WEDNESDAY, Oct. 19, 2016 (HealthDay News) -- Lartruvo (olaratumab) has been approved by the U.S. Food and Drug Administration to treat adults with certain soft-tissue sarcomas, cancers that develop in areas such as the muscles, fat, blood vessels and tendons.
Lartruvo has been sanctioned for use with the chemotherapy drug doxorubicin in cases that cannot be treated with radiation or surgery, the FDA said Wednesday in a news release.
More than 12,000 new cases of soft-tissue sarcoma are projected to be diagnosed this year and nearly 5,000 people are likely to die from the disease, the agency said, citing estimates from the U.S. National Cancer Institute.
Lartruvo is designed to block cell receptors that fuel tumor growth, the FDA said. The drug was evaluated in clinical trials involving 133 people with soft-tissue sarcomas. Average overall survival among people who took Lartruvo and doxorubicin was 26.5 months, compared with 14.7 months among people who took doxorubicin alone.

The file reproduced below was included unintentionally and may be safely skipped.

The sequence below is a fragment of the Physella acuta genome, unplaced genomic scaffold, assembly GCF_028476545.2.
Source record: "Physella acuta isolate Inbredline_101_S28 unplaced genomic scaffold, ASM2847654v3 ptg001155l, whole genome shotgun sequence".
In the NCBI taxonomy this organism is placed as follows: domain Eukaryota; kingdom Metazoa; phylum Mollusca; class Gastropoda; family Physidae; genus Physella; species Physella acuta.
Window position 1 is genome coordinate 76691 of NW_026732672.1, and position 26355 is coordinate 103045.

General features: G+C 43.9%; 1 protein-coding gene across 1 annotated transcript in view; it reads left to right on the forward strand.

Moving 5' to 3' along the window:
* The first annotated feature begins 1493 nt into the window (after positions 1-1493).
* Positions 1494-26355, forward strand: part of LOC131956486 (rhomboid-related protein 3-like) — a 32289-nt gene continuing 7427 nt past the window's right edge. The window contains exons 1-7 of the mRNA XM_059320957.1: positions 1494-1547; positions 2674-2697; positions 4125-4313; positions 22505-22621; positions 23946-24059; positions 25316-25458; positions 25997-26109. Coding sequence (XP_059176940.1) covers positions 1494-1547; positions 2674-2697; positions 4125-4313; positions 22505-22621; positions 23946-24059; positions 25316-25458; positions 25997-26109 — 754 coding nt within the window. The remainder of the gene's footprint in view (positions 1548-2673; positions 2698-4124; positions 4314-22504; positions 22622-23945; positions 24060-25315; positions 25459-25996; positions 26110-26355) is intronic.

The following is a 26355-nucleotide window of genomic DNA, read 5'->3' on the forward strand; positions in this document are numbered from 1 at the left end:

Potential side effects identified during the studies included harm to a developing fetus, low blood pressure, fever, chills, nausea, fatigue, low white blood cell count and musculoskeletal pain.
Lartruvo's maker, Indianapolis-based Eli Lilly and Company, is conducting a larger study to further evaluate the drug's effectiveness among numerous types of soft-tissue sarcoma, the agency said.
To learn more, visit the Food and Drug Administration.